Culturally, I believe this is the place we need to move as a society and in partnership with the rest of the world — not only because it is the only road to avoid the monumental disaster that a ground war with ISIS would prove, but because I have seen the humanity of people in the Middle East, because I know that their children are no less real and no less human than ours, and I know that when an ISIS fighter kisses his child goodbye knowing it could be the last time, he loves them like I love my daughters. I say it because I believe that eventually humanity will win out and ISIS will fizzle.
If the United States wants to play a truly productive role in the eventual deflation and end of ISIS, it is these types of questions we should be asking. We may want to ask other questions too, like:
“How many innocent lives must be lost?”
“How many must go without so we can wage a war with no real chance of a positive outcome?”
“How long will it be before we see another way forward? How long will it take us to learn our lesson, and turn our backs on violence, empowering those in the Middle East who would challenge ISIS the opportunity to lead a shift in culture that will do the same?”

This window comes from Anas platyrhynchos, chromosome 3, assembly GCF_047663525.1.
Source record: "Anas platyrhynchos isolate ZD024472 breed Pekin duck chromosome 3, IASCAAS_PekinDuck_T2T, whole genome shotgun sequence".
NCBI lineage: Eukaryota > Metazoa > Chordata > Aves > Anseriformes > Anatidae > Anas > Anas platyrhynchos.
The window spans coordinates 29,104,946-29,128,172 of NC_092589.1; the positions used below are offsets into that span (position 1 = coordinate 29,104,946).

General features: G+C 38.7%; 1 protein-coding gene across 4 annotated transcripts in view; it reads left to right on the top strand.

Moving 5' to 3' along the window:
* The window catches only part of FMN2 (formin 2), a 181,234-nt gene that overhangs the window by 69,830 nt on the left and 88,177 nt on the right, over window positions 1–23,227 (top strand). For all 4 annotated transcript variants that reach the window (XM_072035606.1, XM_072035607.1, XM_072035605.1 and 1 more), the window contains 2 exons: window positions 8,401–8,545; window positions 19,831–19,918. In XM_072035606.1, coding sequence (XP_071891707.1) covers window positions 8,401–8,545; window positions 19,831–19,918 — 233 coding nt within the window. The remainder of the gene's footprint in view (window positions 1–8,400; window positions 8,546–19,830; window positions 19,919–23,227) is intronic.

All violent movements end, and in this case, violence perpetrated by the US and NATO has helped create a horrible thing in ISIS, but in the end, it is questions like these about what might make the situation better that should drive discussion, not a nonsensical and ubiquitous talking point. We need to change our own culture that dehumanizes Muslims, and feeds into the narrative that the United States will never allow people in the Middle East self-determination. As A.J. Muste said, “There is no way to peace — peace is the way.”